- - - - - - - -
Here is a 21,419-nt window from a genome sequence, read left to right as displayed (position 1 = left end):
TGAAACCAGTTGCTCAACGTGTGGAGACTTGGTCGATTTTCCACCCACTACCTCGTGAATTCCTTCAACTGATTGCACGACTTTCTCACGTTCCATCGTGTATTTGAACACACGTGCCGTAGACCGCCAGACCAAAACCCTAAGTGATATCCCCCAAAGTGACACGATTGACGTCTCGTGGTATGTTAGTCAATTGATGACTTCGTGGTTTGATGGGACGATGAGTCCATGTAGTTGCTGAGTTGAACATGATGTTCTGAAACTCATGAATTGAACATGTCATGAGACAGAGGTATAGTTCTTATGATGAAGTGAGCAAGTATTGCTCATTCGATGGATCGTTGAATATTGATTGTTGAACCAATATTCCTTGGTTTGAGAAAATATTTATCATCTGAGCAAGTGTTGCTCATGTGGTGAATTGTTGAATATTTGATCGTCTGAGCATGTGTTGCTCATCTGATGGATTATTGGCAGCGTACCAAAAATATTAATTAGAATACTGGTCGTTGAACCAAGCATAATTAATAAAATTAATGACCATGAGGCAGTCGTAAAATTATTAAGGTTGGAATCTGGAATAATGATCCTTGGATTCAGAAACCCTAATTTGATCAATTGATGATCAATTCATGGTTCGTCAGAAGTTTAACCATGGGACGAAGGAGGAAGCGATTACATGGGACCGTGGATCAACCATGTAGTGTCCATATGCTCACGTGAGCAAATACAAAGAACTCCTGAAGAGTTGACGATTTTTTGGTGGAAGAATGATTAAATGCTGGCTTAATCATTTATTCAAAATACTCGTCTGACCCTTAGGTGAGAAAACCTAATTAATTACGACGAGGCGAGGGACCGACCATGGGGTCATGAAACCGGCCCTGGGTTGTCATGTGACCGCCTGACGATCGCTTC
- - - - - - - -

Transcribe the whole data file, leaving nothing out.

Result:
Here is a 21,419-nt window from a genome sequence, read left to right as displayed (position 1 = left end):
TGAAACCAGTTGCTCAACGTGTGGAGACTTGGTCGATTTTCCACCCACTACCTCGTGAATTCCTTCAACTGATTGCACGACTTTCTCACGTTCCATCGTGTATTTGAACACACGTGCCGTAGACCGCCAGACCAAAACCCTAAGTGATATCCCCCAAAGTGACACGATTGACGTCTCGTGGTATGTTAGTCAATTGATGACTTCGTGGTTTGATGGGACGATGAGTCCATGTAGTTGCTGAGTTGAACATGATGTTCTGAAACTCATGAATTGAACATGTCATGAGACAGAGGTATAGTTCTTATGATGAAGTGAGCAAGTATTGCTCATTCGATGGATCGTTGAATATTGATTGTTGAACCAATATTCCTTGGTTTGAGAAAATATTTATCATCTGAGCAAGTGTTGCTCATGTGGTGAATTGTTGAATATTTGATCGTCTGAGCATGTGTTGCTCATCTGATGGATTATTGGCAGCGTACCAAAAATATTAATTAGAATACTGGTCGTTGAACCAAGCATAATTAATAAAATTAATGACCATGAGGCAGTCGTAAAATTATTAAGGTTGGAATCTGGAATAATGATCCTTGGATTCAGAAACCCTAATTTGATCAATTGATGATCAATTCATGGTTCGTCAGAAGTTTAACCATGGGACGAAGGAGGAAGCGATTACATGGGACCGTGGATCAACCATGTAGTGTCCATATGCTCACGTGAGCAAATACAAAGAACTCCTGAAGAGTTGACGATTTTTTGGTGGAAGAATGATTAAATGCTGGCTTAATCATTTATTCAAAATACTCGTCTGACCCTTAGGTGAGAAAACCTAATTAATTACGACGAGGCGAGGGACCGACCATGGGGTCATGAAACCGGCCCTGGGTTGTCATGTGACCGCCTGACGATCGCTTC